What is Sydney University doing?
- Water saving initiatives
- Water reuse initiatives
- Commonsense Gardening
- Finding and fixing leaks
- Low flow taps
- Urinals and Toilets
The University earned a NSW Government Energy and Water Green Globe Award for a series of initiatives that saved more than 1.2 billion litres of water from 1994 to 2006 through the work of CIS’s Water and Energy Manager and staff.
The University has managed to substantially reduce its water use despite growing student numbers. As part of the University's water savings initiatives additional meters have been installed across the campuses to provide a more detailed picture of how water, electricity and gas are consumed. If you have a UniKey you can view how your building compares online.
Cumberland and Camden campuses have joined Sydney Water’s "Every Drop Counts" program and are also working towards reducing water use at those sites.
In August 2006 the University secured grant funding of $170,000 from the NSW Government’s Water Savings Fund to install water efficient laboratory equipment in the Chemistry and Biochemistry Buildings.
The Campus 2010 project has seen new buildings and open space on Camperdown and Darlington campuses with world class and innovative water savings initiatives. A number of stormwater harvesting and treatment systems have been built as part of open space developments on Eastern Avenue, Gadigal Green and under the new pedestrian footbridge at the Shepherd Street entrance. These are “rain gardens” that collect rainfall run-off from nearby roads, paths, tennis courts and buildings which then treated by slow filtration through specially designed soil and plant systems to be collected in underground tanks for re-use. The water can be used for irrigation and internal fixtures in the Law and Jane Foss Russell buildings, potentially saving up to 80% of the potable water demand. Download a diagram of this project.
The Faculty of Agriculture, Food and Natural Resources has entered a partnership with Campus Infrastructure & Services to monitor the performance of the systems in order to make recommendations about expanding the uses of the water and how the system should be managed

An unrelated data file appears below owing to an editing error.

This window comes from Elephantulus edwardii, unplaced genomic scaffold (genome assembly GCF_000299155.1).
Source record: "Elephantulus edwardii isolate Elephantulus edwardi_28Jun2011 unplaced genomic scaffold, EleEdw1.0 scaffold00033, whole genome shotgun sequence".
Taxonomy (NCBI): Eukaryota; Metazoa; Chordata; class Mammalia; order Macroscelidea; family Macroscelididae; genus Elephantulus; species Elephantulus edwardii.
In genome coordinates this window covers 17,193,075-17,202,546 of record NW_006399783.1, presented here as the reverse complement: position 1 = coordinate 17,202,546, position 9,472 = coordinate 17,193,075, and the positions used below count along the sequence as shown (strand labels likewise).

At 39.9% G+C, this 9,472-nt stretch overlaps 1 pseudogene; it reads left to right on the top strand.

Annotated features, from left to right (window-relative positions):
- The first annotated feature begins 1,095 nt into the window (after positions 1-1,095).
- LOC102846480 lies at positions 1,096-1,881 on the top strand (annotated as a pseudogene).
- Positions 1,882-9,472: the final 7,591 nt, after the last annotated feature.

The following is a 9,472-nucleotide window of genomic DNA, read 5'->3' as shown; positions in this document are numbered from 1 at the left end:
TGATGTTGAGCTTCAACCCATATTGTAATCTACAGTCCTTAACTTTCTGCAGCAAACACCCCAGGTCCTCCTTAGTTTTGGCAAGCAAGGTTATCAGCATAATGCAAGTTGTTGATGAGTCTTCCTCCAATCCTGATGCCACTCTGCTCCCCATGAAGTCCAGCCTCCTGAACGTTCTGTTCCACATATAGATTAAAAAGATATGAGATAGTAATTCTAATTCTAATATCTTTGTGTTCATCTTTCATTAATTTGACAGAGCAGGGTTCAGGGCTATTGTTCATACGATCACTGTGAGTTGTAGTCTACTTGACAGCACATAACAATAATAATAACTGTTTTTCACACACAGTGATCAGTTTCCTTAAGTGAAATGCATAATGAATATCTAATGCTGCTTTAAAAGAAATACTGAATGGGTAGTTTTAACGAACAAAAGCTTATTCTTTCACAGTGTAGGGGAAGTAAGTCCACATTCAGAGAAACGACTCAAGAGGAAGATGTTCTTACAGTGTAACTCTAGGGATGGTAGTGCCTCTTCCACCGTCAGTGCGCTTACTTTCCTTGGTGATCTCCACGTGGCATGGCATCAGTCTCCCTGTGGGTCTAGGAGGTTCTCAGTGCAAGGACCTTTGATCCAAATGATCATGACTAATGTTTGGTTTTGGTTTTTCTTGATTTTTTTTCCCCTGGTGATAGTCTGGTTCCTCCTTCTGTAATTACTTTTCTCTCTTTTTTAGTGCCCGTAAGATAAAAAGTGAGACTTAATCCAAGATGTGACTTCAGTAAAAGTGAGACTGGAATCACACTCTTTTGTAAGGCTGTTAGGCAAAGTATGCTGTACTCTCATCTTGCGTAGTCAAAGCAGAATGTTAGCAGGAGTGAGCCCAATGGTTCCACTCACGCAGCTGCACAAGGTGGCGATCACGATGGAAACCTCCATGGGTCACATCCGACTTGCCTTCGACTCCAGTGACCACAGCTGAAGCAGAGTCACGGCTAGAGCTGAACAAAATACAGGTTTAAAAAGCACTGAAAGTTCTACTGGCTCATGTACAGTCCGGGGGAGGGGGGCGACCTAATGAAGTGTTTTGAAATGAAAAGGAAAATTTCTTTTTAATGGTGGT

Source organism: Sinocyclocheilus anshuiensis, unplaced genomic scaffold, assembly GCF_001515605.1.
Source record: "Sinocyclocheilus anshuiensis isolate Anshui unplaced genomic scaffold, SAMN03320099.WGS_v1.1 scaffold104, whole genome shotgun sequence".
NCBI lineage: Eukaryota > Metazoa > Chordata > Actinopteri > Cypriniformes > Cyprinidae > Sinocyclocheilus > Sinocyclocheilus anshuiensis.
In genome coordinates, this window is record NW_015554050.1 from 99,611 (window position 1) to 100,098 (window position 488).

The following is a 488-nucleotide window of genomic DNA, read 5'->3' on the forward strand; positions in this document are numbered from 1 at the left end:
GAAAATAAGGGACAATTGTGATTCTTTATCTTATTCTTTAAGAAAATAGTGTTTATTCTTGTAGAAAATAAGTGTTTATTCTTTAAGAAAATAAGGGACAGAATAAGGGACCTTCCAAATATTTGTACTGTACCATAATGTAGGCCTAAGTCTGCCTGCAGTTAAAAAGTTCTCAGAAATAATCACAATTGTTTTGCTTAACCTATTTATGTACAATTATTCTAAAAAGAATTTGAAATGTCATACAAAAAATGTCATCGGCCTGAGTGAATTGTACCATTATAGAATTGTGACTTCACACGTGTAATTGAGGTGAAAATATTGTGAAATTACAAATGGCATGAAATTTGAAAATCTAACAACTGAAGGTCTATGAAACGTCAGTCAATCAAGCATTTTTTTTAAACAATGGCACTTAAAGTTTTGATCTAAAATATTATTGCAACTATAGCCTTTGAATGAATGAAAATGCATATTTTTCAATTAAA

In July 2009, the University of Sydney received the Stormwater Industry Association (NSW) Award for Excellence in Stormwater Management and Initiatives for these stormwater harvesting and re-use systems..
In this lead item for the Channel 7, six o’clock news on 24 April 2007, Greg Maher reports on the heavy rain falling on Sydney and the need to develop rainwater harvesting schemes on a large scale. The item features John Lavarack, the previous Sustainability Manager from Campus Infrastructure & Services, showing off the University’s then recently completed rainwater harvesting system beneath the Shepherd Street footbridge. Also featured are comments by environmental engineer, Richard McManus, who was one of the design team for the system.
Our grounds are valued by staff, students and local residents. CIS Grounds staff has the challenge of balancing the competing demands of maintaining healthy, historically significant gardens with saving water.
On the Camperdown & Darlington campuses, 8km of drip irrigation pipes have been laid beneath the garden beds. The system is controlled by timers so that watering occurs overnight to minimise evaporation.
Gardens are mulched with a 50:50 blend made from compost produced onsite. The compost is made from tree prunings and animal manure from Vet Science.
200 water meters measure the consumption of water within buildings across campus. The meter data is fed into a custom made spreadsheet reporting system, and the results for your building are also available online. Automatic reports alert CIS when consumption is unusually high so that leaky pipes, toilets, taps and air conditioners can be fixed promptly.
The University has also entered a partnership with the NSW Department of Commerce and Department of Environment and Climate Change to trial new metering and monitoring technologies at Camden Campus. These provide streamlined data management, allowing users to get constant updates on water usage on-line and take quick management action where leaks or anomalies are detected.
Australian Aqualoc valves have been installed in many fixtures and can reduce the volume of water that flows through a tap by up to 75%.
Campus Infrastructure and Services has removed some of the control systems that cause urinals to continually flush, and for new refurbishments and buildings, manual push buttons that automatically shut off after a dose of water are preferred. Dual flush/low flow toilets have also been installed in some older buildings where they suit the plumbing.
In laboratories waterless vacuum pumps are replacing thirsty waterjet aspirators. Advanced Engineering Students have investigated the feasibility of reusing reject water from Reverse Osmosis units in labs across campus to water grounds. These studies influence the future planning for water.
The Dental Hospital
Michael Jean Louis and his team at Sydney Dental Hospital have four specialised plaster trimmers that create moulds from people's mouths. Users were inadvertently leaving the motor and water running, so the Hospital electrician and engineer retrofitted the machine with a solenoid valve and foot pedal. The motor will not function unless you depress the pedal, making it safer and saving water and power.